Peterson, originally from Alachua, Fla., spoke about the importance of having a solid foundation for kids, and about his recent published autobiography — “Don’t Dis My Ability” — which talks about his struggle to overcome a speech impediment.
After wrapping up an eight-year NFL career in 2010, Peterson focused on writing his book and began to speak to groups around the country. He performs community work and hosts an annual free youth football camp.
Peterson battled through college with a stutter in his speech pattern — going as far as to enroll in a public speaking course at Georgia Southern to combat his issue — and volunteers with children who struggle with similar speech impediments.
The book was created partly to serve as an inspiration to those in a similar position.
“I started my book seven years ago, off and on,” Peterson said. “I was receiving emails, letters, phone calls from speech therapists, teachers, parents about how I over came (my speech impediment) and became so willing to speak in the community and do events and not shy way from it. I decided then that I needed to go ahead and finish it up and share my story.”
Peterson said, at times, that it was difficult growing up and being different. But he said the dedication of his mother and her insistence that he practice regularly helped him not only speak better, but gain confidence in himself.
“Growing up, it was hard,” Peterson said. “Just like anything else, you have your good days where everything is going well. Then, you have bad days when you can’t hardly get a word out and everything is choppy, choppy, choppy. It’s more about having a strong foundation. A mom and dad who are always encouraging.”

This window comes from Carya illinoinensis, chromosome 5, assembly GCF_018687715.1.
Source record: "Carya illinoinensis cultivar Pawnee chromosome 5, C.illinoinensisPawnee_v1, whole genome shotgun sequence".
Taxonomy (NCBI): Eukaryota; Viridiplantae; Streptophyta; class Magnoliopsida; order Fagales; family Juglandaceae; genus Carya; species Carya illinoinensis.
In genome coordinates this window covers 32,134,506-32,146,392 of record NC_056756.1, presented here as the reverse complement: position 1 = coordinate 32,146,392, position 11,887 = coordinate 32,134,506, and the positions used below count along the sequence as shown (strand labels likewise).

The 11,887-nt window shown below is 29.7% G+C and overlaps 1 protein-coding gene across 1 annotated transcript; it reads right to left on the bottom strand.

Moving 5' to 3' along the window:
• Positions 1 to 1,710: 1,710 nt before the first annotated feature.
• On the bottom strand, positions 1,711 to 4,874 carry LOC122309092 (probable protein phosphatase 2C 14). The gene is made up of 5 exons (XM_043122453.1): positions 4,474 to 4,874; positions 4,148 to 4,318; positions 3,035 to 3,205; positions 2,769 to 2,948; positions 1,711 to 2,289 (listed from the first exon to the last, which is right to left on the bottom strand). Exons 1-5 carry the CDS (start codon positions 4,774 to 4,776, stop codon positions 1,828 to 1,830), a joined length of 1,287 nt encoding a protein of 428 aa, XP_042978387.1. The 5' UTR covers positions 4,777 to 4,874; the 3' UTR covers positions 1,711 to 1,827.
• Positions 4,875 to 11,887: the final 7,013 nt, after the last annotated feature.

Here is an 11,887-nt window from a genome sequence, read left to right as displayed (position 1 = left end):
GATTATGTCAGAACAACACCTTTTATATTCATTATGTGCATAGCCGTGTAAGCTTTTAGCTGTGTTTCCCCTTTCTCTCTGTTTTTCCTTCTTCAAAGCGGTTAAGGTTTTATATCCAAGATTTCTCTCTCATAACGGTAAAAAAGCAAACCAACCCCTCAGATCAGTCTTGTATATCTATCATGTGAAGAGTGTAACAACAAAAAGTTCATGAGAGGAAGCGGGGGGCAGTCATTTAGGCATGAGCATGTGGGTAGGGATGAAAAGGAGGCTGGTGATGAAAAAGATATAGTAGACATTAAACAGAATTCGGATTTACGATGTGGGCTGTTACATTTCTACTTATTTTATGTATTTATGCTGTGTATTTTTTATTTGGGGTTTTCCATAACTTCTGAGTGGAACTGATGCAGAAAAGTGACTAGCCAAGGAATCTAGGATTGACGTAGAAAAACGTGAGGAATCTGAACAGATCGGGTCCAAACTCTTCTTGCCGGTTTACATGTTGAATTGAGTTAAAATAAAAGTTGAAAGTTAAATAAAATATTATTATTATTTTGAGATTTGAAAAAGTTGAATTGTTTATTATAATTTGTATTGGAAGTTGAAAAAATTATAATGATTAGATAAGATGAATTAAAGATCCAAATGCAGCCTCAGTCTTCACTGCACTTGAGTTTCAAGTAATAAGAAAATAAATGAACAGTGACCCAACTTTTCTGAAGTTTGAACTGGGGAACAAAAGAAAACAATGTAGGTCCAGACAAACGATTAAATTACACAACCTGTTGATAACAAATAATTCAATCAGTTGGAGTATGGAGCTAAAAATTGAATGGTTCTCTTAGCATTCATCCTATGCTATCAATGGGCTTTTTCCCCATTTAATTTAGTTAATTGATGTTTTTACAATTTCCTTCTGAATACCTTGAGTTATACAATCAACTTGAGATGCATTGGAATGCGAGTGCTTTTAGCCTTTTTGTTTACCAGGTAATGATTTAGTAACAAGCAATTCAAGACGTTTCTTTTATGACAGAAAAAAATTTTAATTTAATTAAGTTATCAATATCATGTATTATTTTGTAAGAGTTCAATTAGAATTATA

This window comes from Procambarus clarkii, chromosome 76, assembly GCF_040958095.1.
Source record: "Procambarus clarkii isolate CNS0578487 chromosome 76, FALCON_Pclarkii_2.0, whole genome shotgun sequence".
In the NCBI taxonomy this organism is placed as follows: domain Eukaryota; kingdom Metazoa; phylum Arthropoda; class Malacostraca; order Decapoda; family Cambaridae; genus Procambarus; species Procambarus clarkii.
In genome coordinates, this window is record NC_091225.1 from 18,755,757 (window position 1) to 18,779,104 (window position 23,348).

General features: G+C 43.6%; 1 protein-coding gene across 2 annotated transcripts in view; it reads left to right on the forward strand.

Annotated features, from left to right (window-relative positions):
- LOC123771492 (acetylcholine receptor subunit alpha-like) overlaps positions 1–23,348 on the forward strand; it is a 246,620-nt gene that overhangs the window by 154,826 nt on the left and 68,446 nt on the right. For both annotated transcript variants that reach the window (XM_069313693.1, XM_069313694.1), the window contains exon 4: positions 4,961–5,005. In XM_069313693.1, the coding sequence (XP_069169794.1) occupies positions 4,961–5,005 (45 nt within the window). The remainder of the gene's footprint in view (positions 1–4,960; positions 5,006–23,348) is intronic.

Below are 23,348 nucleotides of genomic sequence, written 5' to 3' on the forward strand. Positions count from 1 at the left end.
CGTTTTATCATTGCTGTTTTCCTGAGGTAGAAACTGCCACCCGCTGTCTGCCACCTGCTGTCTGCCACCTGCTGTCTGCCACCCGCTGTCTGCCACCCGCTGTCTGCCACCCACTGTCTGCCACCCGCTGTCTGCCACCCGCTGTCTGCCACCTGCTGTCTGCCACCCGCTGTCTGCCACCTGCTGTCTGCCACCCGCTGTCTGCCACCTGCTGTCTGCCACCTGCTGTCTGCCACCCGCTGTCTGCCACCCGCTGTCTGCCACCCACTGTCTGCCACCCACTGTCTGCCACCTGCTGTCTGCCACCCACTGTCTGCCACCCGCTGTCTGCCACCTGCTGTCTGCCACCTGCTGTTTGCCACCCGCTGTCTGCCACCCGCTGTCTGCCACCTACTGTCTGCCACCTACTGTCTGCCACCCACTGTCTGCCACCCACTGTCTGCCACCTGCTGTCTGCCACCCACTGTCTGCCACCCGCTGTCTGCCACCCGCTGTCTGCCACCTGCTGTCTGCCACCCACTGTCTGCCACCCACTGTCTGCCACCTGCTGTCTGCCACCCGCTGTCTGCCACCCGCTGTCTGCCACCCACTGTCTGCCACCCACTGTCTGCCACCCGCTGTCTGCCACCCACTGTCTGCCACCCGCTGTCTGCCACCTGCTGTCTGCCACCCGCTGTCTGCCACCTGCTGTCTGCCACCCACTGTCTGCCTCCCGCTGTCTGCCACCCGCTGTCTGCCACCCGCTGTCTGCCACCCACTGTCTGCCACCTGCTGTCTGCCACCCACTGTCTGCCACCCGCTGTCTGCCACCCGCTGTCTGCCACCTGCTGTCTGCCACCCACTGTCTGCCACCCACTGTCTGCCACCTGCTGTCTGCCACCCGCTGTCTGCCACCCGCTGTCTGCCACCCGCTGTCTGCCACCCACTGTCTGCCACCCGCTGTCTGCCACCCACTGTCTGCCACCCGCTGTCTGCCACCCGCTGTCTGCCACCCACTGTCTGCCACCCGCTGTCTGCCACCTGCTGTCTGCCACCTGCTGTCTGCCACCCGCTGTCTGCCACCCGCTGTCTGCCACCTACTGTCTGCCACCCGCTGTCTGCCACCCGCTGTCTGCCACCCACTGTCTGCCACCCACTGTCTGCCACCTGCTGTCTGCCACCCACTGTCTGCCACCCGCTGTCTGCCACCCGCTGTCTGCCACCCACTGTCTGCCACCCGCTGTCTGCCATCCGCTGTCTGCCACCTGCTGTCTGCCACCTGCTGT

Peterson said his dedication to speaking didn’t carry over to football. For him, they were completely separate areas.
Speaking was a constant battle. Football was just a few hours at a time.
“Speech was a battle that I faced every day, every minute, every second,” he said. “Sports was just for a season.”
Some of the more interesting parts of Peterson’s presentation Thursday came when the audience was able to ask questions.
In response to questions from the audience, Peterson said there was nothing like playing in the Super Bowl surrounded by flash bulbs — he was a special teams player and backup running back for Chicago when it played the Indianapolis Colts in 2007 — and when he moved from the warm climates of Florida and south Georgia to play for the Bears, his mother went shopping for his winter wardrobe.
“It was kind of funny,” he said. “I was 22 years old and my mom was doing my shopping.”
But in the end, Peterson thanked the community volunteers for all that they do to help kids and spent time signing autographs.
Peterson, who played at Georgia Southern from 1998-2001, holds numerous school, conference and Football Championship Subdivision records, and he won the Walter Payton Award as the FCS’ top offensive player in 1999. His older brother, Mike, is a veteran NFL linebacker, most recently with the Atlanta Falcons.
Also during Thursday’s banquet, the CRPA recognized a volunteer of the year for each group within the county. The honorees included Kelly Rice (Canton Baseball), Steve Diamond (Cherokee Hockey In-Line League), Steve Cook (Cherokee Reds), Cindy Young (Cherokee Saddle Club), Dan and Deb Baird (Cherokee Soccer Association), Don Vogt (Cherokee Summer Swim Association), Barbara Oslin (Cherokee Youth Basketball), Jamie Cantrell (Cherokee Youth Football Association), Scott Harike (Cherokee Youth Lacrosse Association), Debbie Cummings (Cherokee Youth Softball), Mary Mathena (Hobgood Baseball), Kevin Doyle (Macedonia Baseball), Shane Cowart (North Cherokee Youth Baseball), Susan Norton (North Cherokee Youth Softball), Bill Blount (Southern Off-Road Bicycle Association), Trey Bridge (Special Pops Tennis), Shawn-tel Lay (Therapeutic Recreation), Todd and Amy Stormant (YMCA).
Diamond was named the CRPA Distinguished Volunteer of the Year for his work with the Cherokee Hockey In-Line League.